P-0254 - Tolerance of raltitrexed when replacing a fluoropyrimidine in colorectal cancer

Date 28 June 2014
Event World GI 2014
Session Poster Session
Topics Anti-Cancer Agents & Biologic Therapy
Colon Cancer
Rectal Cancer
Presenter Esther Una Cidon
Citation Annals of Oncology (2014) 25 (suppl_2): ii14-ii104. 10.1093/annonc/mdu165
Authors E. Una Cidon1, P. Alonso2
  • 1Oncology Department, Royal Bournemouth Hospital, NHS Foundation Trust, Bournemouth/UK
  • 2Clinical University Hospital, Valladolid/ES

Abstract

Introduction

Fluoropyrimidines are the backbone of the majority of approved chemotherapy regimens for colorectal cancer (CRC). However, they are not free of toxicities which sometimes may preclude their administration or continuation. Raltitrexed is indicated for palliative treatment of advanced CRC where 5-fluorouracil (5-FU) is inappropriate or not tolerated, thus in those cases with intolerance to fluoropyrimidines we replace them by this drug.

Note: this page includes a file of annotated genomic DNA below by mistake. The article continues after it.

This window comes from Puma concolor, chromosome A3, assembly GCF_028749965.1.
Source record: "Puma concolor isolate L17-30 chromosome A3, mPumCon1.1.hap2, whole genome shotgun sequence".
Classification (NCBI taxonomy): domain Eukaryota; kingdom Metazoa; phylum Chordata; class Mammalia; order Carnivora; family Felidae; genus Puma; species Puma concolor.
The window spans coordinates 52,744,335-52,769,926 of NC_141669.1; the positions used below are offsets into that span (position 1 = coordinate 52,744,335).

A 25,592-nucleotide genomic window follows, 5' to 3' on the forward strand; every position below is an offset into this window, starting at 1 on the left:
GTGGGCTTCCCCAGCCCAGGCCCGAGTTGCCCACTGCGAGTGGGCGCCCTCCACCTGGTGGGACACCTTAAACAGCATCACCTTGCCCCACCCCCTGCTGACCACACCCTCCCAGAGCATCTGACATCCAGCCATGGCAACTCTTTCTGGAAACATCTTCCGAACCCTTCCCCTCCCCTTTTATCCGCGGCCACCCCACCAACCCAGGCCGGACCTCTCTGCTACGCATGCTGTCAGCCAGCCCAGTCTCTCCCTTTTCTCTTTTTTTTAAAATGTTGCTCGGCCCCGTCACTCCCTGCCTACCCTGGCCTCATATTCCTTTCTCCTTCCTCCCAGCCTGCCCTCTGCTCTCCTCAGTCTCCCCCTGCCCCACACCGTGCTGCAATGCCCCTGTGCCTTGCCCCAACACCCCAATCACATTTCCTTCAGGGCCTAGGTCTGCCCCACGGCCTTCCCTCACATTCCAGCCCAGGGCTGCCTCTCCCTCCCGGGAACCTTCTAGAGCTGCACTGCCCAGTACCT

Methods

We carried out a retrospective study to identify the reasons for using raltitrexed in our CRC population and the most frequent toxicities experienced. Clinical notes from patients diagnosed with CRC were identified and those who received raltitrexed in the last year were included.

Results

We evaluated 156 patients with CRC, 36 eligible (21 men, 15 women). 28 were receiving adjuvant treatment while 8 were metastatic. 30/36 were on capecitabine, 6 on 5-FU. The reasons to change for raltitrexed were: permanent palpitations (31%), ischaemic cardiopathy (39%), uncontrollable diarrhoea and stomatitis (16%), palmo-plantar dysesthesia (14%). All the patients were able to finish the therapy without any delays. In 18/28 the raltitrexed was combined with oxaliplatin as adjuvant treatment and in 5/8 in metastatic setting. The most frequent toxicities seen with raltitrexed were diarrhoea, tiredness, stomatitis and anorexia, but all of them grade 1-2.

Conclusion

Raltitrexed has got a favourable safety profile compared to fluoropyrimidines and it is well tolerated when replacing those in CRC patients..